Author Topic: Diastaticus  (Read 209 times)

Offline Richard

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Diastaticus
« on: June 20, 2019, 01:56:51 PM »
I just read the article in the latest Zymurgy "Dealing with Diastaticus" and found it to be very helpful and informative. The article mostly considered Saccharomyces cerevisiae var. diastaticus to be the result of an infection or contamination, but did briefly mention that it might come from "non-standard" yeasts. I brewed a batch of Sierra Nevada Resilience IPA in January and used one of the suggested yeasts, Imperial A24 Dry Hop. The Imperial web site says that this yeast contains a strain that tests positive for the STA1 gene and is considered to be Saccharomyces cerevisiae var. diastaticus. I read that but didn't know what the implications were. I ended up with highly over-carbonated beer. I won't be using that yeast again.

Now I need to get out the iodophor and clean everything that was touched by that yeast.
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Offline RC

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Re: Diastaticus
« Reply #1 on: June 20, 2019, 04:49:36 PM »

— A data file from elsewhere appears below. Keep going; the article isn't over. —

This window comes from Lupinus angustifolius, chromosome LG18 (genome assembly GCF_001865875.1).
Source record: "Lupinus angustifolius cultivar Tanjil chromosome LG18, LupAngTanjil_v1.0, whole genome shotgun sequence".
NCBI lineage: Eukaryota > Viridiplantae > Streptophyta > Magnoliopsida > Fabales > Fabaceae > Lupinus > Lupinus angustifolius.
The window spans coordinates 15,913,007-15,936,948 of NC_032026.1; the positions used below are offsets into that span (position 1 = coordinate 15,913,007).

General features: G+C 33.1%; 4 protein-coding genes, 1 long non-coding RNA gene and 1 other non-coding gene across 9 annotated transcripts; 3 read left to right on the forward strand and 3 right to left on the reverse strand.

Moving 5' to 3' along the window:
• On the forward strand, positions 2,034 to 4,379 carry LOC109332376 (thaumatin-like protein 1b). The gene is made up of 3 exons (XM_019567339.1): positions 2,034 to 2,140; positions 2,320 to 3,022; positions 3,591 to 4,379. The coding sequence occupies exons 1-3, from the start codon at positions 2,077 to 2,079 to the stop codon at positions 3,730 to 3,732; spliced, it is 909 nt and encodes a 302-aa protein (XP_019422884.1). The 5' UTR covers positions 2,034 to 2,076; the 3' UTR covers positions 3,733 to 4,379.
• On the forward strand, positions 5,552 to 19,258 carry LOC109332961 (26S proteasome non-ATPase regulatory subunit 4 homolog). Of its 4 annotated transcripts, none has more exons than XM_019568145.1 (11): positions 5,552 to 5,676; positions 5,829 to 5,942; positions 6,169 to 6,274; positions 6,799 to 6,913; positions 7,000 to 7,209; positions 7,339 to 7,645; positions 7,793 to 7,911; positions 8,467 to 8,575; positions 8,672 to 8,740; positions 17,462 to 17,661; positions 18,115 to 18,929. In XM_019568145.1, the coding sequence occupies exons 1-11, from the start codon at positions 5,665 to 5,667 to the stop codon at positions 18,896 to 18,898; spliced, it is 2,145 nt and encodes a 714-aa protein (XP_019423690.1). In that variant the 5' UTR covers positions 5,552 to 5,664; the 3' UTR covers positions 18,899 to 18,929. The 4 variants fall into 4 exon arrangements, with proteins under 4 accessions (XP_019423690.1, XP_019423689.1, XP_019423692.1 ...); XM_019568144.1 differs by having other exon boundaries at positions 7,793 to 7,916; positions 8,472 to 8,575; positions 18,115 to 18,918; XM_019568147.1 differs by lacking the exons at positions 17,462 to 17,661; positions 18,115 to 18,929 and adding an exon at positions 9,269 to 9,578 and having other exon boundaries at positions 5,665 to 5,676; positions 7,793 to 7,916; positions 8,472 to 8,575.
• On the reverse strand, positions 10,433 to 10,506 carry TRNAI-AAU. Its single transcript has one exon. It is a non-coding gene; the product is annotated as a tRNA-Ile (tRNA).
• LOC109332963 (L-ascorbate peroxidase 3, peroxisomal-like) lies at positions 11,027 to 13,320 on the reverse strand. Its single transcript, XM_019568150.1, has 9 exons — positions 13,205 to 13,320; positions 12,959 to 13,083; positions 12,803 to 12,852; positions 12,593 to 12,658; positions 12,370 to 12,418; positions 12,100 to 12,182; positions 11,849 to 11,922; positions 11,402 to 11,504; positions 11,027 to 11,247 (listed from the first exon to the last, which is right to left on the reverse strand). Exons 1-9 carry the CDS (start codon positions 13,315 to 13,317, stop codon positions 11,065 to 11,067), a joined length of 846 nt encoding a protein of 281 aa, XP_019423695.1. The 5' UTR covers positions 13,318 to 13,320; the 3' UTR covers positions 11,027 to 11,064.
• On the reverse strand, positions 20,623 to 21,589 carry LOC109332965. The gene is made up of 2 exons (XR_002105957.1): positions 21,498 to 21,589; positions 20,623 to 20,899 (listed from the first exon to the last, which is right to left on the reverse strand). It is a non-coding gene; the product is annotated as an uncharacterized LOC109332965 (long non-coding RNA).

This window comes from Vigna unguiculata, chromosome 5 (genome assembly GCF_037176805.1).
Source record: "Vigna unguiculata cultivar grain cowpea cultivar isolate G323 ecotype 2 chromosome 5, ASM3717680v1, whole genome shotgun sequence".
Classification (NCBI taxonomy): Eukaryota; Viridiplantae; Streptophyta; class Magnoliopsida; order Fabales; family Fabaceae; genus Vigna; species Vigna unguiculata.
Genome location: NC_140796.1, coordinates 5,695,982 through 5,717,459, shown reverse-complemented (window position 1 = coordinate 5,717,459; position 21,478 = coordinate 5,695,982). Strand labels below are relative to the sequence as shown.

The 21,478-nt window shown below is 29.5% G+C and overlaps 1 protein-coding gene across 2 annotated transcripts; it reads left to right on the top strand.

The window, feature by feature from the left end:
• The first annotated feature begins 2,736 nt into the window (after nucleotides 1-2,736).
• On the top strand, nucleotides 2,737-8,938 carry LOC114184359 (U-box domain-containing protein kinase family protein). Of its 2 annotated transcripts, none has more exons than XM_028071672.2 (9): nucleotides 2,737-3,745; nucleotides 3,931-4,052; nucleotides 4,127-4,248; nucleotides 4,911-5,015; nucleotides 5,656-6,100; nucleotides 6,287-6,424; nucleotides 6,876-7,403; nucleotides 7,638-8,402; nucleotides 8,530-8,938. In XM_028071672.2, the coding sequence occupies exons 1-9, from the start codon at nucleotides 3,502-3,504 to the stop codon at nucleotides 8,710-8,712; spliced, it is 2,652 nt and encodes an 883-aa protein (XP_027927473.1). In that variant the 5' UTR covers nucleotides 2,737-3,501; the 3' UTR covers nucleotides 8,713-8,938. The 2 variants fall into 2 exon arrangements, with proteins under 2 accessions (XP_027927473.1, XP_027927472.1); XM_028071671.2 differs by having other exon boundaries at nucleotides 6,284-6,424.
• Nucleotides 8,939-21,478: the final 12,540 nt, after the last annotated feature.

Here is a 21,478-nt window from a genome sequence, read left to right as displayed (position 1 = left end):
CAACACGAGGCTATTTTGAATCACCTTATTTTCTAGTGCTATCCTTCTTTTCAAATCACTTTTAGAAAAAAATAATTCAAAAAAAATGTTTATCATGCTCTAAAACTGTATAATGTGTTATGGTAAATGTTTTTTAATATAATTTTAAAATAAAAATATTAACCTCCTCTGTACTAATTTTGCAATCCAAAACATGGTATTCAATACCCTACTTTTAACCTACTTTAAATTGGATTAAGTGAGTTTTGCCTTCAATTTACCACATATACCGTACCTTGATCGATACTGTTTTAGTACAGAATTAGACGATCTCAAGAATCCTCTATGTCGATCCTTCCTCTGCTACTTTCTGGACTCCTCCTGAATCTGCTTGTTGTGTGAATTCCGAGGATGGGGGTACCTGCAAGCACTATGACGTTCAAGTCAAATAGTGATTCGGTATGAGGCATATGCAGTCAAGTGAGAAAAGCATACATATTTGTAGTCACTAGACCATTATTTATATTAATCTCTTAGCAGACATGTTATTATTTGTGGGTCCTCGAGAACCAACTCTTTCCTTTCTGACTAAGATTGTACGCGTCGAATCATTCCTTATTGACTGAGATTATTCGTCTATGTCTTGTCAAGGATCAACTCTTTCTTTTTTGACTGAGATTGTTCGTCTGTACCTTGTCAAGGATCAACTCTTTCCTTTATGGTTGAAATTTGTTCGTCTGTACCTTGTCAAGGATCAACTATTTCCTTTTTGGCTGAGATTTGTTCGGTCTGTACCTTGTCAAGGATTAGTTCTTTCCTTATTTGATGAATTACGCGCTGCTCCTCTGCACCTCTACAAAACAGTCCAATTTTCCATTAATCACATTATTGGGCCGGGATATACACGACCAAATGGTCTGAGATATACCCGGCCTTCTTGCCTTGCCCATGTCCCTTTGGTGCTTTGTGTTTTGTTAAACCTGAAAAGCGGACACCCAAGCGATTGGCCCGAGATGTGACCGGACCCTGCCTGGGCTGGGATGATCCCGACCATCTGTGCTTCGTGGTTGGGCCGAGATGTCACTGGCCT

Imperial Dry Hop (A24) contains Saccharomyces bruxellensis, which is a wild strain. It's the same thing as White Labs's WLP644, which is a pure pitch of it (whereas A24 is a blend).

I've used A24 and WLP644 plenty of times and I've never had a problem with over-attenuation or over-carbonation in the 14 - 21 day timeline my IPAs go through from grain to glass. But I only keg, and I assume that glucoamylase activity is suppressed upon cold-crashing. I imagine I'd experience issues if I bottled the beer and let the bottles hang around at room temp after reaching full carbonation. Did you bottle your beer?

As a side note, I love these strains. Phenomenal expression of pineapple and mango esters, with a little tartness. The description for WLP644 exactly matches what I got from this yeast.

Offline hopfenundmalz

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Re: Diastaticus
« Reply #2 on: June 20, 2019, 09:10:22 PM »
3711 and some others are.
Jeff Rankert
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Offline Richard

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Re: Diastaticus
« Reply #3 on: June 20, 2019, 09:25:00 PM »
I imagine I'd experience issues if I bottled the beer and let the bottles hang around at room temp after reaching full carbonation. Did you bottle your beer?

Yes, the beer was bottled. The amount of priming sugar was based on my usual assumptions. My bottles were kept at room temperature for a couple of weeks, then refrigerated. It was highly carbonated but was manageable if poured slowly. I gave some to an assistant brewer who kept it warm for longer and had real gushers.

The taste was very good, and if I experimented enough with it I might be able to figure out how to cut back the priming sugar to compensate, but it doesn't seem worth it to me. I may or may not brew this again, but if I do I will use a different yeast. I am sure there are many that will give good flavors.
Original Gravity - that would be Newton's